The Freebox system was introduced in 2012 and uses two 48 x 48-in. sheets of corrugated to form boxes in a range of styles and dimensions, including American boxes, trays, and lids, and telescopic boxes, in accordance with GIFCO-FEFCO, with less than 1% material waste. In contrast, System Packaging notes that the quantity of cardboard wasted during production on a sheet feeder can be anywhere from 9% to 24% with conventional systems.
According to Richichi, System selected the 48 x 48-in. format because it was the most efficient size for paper converters to produce. Freebox customers can purchase the material directly from a corrugator in a range of thicknesses and even colors. Depending on the case size, a packager can achieve savings from 17% (for a 200 x 300 x 200-mm box) to 36% (for a 400 x 600 x 200-mm box) in corrugated.
According to System, stocking the 48-in. sheets of corrugated can also provide a big space savings for packagers. Whereas a pallet of premade boxes bound for a case erector consists of roughly 250 boxes/pallet, 600 to 700 sheets of corrugated can be supplied on one pallet for the Freebox—for 50% or more boxes per pallet. According to Richichi, one Freebox customer eliminated an entire warehouse of preprinted boxes through use of the Freebox. Also eliminated were the plastic strapping material and extra corrugated used to ship the case blanks.
The Freebox consists of two stations that cut each half of the box. The corrugated material is cut into strips, formed, and attached with hot melt glue. The resulting box has four reinforcing corner pieces and a seamless bottom panel. Due to the way the box is constructed, a lighter-weight material can be used on the bottom panel, while a heavier piece is used for the header, saving material costs. This construction also results in a box with up to 30% greater stacking strength and crush-resistance than one made from a traditional case blank—a claim certified by TÜV. And, because there is no seam on the bottom of the box, the pack lies flatter.
The machine comes in a Standard and a Flex version, both of which can operate at speeds of four to seven boxes/min. The Standard version can create boxes that are 8, 16, or 24 in. wide; the Flex version—the style installed at Thun—creates boxes in 0.04-in. increments. Both can produce boxes with depths and widths in 0.04-in.-wide increments, for a possible 110,000 different box sizes and shapes.
Before cases exit the machine, they can be printed in up to four colors with a customer-specified ink-jet printer, with a resolution of 185 dpi and a height of 2.5 in. At Door 2 Green, boxes are printed with Thun’s trademark teal-colored logo, arrows indicating “up,” and a glass symbol denoting a breakable item inside. Once the Freebox system is fully optimized at Door 2 Green, each custom-made box will be printed with a bar code that signifies the order to which it belongs, as well as the shipping label. Each case will then be directed to the proper packing station, to join up with the items to be packed in that box. Because each box will be made to measure, without extra space in the box, air pillows will no longer be required—resulting in additional packaging material savings. In the U.S., Freebox is distributed by Matik Inc..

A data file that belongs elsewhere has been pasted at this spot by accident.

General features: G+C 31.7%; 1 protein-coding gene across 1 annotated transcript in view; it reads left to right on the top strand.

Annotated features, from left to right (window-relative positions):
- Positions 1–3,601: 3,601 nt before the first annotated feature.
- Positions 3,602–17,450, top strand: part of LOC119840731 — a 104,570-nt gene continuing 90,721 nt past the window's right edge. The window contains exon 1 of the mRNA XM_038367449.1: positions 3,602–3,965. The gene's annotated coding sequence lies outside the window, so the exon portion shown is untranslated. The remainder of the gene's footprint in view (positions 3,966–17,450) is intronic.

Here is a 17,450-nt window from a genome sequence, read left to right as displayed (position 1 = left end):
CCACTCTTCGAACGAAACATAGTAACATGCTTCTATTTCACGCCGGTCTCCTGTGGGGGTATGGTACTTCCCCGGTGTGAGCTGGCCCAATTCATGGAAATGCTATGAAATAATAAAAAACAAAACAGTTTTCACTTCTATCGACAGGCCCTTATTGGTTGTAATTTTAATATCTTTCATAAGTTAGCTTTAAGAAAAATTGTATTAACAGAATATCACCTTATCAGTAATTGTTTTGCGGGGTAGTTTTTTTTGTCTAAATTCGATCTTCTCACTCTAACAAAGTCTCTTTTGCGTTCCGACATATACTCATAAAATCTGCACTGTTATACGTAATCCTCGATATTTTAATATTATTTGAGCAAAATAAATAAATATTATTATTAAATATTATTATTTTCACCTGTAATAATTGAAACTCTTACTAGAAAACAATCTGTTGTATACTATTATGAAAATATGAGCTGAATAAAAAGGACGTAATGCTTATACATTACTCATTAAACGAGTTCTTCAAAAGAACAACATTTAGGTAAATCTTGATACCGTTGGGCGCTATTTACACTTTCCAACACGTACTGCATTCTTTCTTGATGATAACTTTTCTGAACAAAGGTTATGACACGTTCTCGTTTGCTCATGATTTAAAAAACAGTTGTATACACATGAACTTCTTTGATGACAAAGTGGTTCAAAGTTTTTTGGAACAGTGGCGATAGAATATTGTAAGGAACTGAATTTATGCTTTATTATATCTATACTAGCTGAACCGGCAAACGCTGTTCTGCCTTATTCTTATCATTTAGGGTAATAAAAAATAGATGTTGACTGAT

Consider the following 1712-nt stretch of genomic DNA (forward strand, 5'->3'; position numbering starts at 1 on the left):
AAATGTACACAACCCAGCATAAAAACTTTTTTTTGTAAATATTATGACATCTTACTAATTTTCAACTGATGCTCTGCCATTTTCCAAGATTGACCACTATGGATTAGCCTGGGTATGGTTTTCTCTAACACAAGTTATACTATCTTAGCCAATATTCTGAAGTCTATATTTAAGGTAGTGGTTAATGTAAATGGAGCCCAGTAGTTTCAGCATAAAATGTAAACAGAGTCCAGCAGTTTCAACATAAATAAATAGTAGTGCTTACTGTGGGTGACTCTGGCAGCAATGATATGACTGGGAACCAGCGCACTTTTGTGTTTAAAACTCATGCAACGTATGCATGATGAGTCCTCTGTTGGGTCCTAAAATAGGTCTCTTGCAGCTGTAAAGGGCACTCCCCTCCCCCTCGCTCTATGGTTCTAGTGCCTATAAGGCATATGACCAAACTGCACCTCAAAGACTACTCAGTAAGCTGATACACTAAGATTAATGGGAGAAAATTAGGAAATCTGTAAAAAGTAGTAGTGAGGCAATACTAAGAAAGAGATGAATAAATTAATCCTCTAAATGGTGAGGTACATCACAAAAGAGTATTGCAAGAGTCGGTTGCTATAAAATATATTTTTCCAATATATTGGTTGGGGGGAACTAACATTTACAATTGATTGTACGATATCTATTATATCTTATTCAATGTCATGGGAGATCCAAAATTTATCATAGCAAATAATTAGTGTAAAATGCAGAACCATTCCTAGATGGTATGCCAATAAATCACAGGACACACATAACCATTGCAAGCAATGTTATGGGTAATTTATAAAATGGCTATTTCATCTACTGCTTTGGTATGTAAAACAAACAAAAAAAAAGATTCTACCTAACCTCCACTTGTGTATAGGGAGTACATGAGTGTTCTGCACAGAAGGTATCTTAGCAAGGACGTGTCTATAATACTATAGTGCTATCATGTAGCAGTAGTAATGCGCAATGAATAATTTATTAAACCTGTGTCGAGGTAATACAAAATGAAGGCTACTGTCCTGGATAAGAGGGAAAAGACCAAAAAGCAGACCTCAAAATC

Flexible, safe system
The Freebox, with its cutting, forming, gluing, and printing stations, encompasses a 100-sq-ft footprint and is completely enclosed by panels that can be opened for access to the machine. Nine video cameras at the front of the machine allow the operator to monitor every process phase. Images recorded by the cameras are stored for 10 days, providing a diagnostic chronology.
Cases can be produced as a one-off, where the operator manually keys in the box dimensions, using the Copilot touchscreen interface from System Electronics. With this method, a panel on the front of the machine slides open to deliver the single finished box. For continuous production of dimensionally different box sizes, packagers can employ the FreeData system, which carries out visual and dimensional product recognition to create each box to the right size. This is the method Door 2 Green will use when its system is optimized.
As Richichi explains, System Packaging uses a database spreadsheet to determine the potential ROI for customers interested in employing the Freebox. In the business case for Door 2 Green, Richichi estimated a savings of more than €200,000 (US$260,000 plus) per year, based on savings in logistics (27%), labor (26%), raw materials (19%), shipping (18%), and process (10%).
“The savings in raw material is just a small part,” Richichi says. “Shipping, logistics, and labor also play a big part. Freebox has the potential to change logistics.”
This bottom-line savings translates into a more environmentally friendly option—a choice that also appealed to Door 2 Green, which promotes Lean Six Sigma programs and uses clean energy produced by renewable sources to power its plant.
When fully operational at Door 2 Green, the Freebox and complementary MOPS palletizing system will allow the company to capitalize on all of the environmental, marketing, and cost reduction benefits provided by the custom case-making system.